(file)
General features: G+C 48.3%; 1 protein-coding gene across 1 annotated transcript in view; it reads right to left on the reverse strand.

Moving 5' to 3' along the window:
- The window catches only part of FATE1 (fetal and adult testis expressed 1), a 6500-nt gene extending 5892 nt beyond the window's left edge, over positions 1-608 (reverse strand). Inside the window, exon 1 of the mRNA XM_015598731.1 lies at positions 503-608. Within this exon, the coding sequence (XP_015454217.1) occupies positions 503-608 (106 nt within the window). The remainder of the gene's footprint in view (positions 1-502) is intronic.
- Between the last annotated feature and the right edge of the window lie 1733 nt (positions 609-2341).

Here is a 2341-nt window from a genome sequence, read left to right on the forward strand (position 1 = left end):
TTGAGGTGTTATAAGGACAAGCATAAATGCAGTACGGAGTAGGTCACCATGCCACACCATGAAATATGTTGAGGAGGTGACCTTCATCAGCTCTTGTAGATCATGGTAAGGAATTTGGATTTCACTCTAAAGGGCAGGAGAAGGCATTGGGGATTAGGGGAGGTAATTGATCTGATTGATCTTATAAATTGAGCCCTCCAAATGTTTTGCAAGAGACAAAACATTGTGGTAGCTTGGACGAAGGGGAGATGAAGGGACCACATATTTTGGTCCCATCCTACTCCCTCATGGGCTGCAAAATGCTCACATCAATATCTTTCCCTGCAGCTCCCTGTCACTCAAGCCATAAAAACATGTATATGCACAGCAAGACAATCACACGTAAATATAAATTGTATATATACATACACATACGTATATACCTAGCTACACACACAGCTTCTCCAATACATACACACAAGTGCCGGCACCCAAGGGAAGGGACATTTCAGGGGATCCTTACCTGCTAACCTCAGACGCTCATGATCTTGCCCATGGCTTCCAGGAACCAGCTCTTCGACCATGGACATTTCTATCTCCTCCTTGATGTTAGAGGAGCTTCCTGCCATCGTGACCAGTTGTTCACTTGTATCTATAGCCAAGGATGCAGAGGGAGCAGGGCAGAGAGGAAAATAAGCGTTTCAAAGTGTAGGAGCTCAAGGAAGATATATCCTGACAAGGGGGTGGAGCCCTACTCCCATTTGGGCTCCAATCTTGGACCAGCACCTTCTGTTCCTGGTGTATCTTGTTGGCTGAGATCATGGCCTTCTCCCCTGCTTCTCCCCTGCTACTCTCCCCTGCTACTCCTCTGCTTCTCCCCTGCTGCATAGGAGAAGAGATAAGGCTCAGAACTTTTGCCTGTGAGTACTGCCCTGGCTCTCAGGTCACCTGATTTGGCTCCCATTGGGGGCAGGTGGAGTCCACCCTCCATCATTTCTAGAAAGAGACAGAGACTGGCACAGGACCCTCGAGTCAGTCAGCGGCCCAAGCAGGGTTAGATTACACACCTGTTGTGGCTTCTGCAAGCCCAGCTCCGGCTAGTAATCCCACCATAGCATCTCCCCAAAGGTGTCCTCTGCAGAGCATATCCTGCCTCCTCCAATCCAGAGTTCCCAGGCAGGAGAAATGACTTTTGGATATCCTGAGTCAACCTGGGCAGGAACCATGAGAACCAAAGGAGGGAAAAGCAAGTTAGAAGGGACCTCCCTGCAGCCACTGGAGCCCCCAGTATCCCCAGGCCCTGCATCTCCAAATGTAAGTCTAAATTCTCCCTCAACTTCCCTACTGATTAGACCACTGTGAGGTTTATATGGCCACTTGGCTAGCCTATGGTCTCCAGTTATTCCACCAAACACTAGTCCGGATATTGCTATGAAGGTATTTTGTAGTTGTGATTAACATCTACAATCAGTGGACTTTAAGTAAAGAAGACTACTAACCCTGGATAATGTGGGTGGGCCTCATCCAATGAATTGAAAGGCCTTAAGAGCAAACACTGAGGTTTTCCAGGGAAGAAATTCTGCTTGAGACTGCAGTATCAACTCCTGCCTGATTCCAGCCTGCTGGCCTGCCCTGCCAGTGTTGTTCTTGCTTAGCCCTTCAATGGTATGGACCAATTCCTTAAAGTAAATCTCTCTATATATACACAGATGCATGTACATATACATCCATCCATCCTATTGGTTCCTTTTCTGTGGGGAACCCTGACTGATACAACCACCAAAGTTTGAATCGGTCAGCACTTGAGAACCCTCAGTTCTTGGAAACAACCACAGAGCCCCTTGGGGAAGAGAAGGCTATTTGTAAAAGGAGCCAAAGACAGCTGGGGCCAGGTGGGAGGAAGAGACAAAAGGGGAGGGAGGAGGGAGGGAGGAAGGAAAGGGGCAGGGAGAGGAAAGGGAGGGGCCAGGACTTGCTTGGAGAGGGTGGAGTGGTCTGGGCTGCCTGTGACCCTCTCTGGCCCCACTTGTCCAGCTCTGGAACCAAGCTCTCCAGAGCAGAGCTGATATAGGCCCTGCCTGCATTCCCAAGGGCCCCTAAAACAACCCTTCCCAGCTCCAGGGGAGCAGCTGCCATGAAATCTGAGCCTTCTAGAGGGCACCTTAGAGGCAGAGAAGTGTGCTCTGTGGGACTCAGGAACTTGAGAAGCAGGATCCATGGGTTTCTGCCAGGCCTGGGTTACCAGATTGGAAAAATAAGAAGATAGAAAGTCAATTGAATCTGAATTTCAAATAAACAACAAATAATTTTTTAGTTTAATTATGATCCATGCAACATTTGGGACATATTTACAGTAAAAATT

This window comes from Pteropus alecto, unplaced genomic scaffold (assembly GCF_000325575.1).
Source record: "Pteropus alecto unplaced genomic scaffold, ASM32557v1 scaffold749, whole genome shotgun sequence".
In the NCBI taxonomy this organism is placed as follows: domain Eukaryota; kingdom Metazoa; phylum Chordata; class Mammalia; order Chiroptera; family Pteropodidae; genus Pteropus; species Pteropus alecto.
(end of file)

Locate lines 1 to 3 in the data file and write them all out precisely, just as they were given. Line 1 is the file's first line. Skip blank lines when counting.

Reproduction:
General features: G+C 48.3%; 1 protein-coding gene across 1 annotated transcript in view; it reads right to left on the reverse strand.

Moving 5' to 3' along the window:
- The window catches only part of FATE1 (fetal and adult testis expressed 1), a 6500-nt gene extending 5892 nt beyond the window's left edge, over positions 1-608 (reverse strand). Inside the window, exon 1 of the mRNA XM_015598731.1 lies at positions 503-608. Within this exon, the coding sequence (XP_015454217.1) occupies positions 503-608 (106 nt within the window). The remainder of the gene's footprint in view (positions 1-502) is intronic.